How To Reheat Turkey
Because leftovers don't have to be dry.
What is the best part of the holiday feast? Is it having all of your favorite side dishes spread out on one table or the fabulous pecan pies and other fall desserts? Maybe it's the succulent turkey, crispy on the outside and juicy and tender on the inside. They all sound pretty wonderful. But if you properly store leftover turkey and casseroles, then your enjoyment of the holiday meal doesn’t have to end once the feast is over. That's right, leftovers.
That brings up an important question: What is the best way to reheat turkey and how do you keep it from becoming too dry? After all that work roasting or frying a juicy turkey, the last thing you want to do is ruin the chance of having moist and delicious leftovers. If you plan to use leftover turkey for making sandwiches or a turkey salad, then using cold turkey is the way to go. If you want to warm it up, follow one of these methods–but first, let’s recap how to store leftover turkey.
How to Safely Store Leftover Turkey
Before even thinking about reheating, make sure you have properly stored all the leftovers. Turkey will last 3 to 4 days in the refrigerator and 2 to 3 months in the freezer. Whether you plan to freeze the meat or refrigerate it for tomorrow’s meal, go ahead and carve the meat off the bone before storing it away. (As for the carcass, save that for whipping up homemade turkey stock.) If you plan to make turkey tetrazzini or sandwiches, now is a good time to either slice or shred the meat; it will save you some time down the road. If freezing, carefully label each freezer bag with the amount of turkey and the date before storing away in the freezer. If refrigerating, make sure leftover turkey is tightly covered with plastic wrap (or use plastic bags) to keep it from drying out.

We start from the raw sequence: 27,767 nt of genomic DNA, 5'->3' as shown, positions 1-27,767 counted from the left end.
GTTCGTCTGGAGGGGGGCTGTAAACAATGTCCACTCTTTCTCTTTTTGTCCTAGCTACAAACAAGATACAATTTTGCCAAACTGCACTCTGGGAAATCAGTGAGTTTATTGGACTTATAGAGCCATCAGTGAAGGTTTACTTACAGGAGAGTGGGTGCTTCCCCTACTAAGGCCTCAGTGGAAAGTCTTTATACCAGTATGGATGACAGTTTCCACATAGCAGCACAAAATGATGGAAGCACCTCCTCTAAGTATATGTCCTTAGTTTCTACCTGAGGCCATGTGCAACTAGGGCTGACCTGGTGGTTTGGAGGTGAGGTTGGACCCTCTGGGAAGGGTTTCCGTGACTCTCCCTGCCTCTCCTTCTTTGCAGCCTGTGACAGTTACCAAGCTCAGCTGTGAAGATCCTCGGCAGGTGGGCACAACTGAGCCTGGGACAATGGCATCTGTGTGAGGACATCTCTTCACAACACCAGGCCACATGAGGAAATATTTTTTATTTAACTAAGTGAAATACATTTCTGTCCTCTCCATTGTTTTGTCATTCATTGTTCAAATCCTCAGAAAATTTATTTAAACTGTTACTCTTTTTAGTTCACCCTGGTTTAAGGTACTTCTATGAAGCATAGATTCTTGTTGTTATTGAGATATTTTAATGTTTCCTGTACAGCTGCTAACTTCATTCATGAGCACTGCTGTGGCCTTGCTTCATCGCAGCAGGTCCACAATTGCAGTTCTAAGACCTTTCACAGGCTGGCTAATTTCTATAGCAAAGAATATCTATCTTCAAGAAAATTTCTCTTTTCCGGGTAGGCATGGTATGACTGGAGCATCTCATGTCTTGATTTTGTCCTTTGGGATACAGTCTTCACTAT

Reheat Turkey in the Oven
Looking for that fresh-out-of-the-oven flavor and texture? Reheat your turkey in the oven. Regardless of whether your leftovers are sliced or shredded, place the turkey in a baking dish, add some stock or gravy to help create moisture, cover with a lid or aluminum foil, and warm in a low and slow oven. Be sure to give the turkey plenty of time to warm up without drying out.
Reheat Turkey on the Stove
If you just want to reheat a small amount of turkey without heating up the oven, the stovetop is an option. For this method, place the turkey pieces in a pan or skillet and add about ½ inch of stock. Simmer the turkey over medium-high heat for a few minutes until it's thoroughly warmed. This method is faster than using the oven, but you will need to keep watch on the skillet to make sure the stock doesn’t cook out and the turkey dry out.
Reheat Turkey in the Microwave
In a big hurry for another taste of the Thanksgiving bird? Your microwave can do the trick, but you should be extra careful or you will overcook the meat in the blink of an eye. Place your turkey in a microwave safe plate or bowl, pour some stock, broth, or gravy over the meat, cover with a microwave safe lid or plate cover, and then microwave on medium power for 30 second intervals until the turkey is steaming and warmed thoroughly. (Keep in mind that some microwaves are more powerful than others so cooking times will vary.)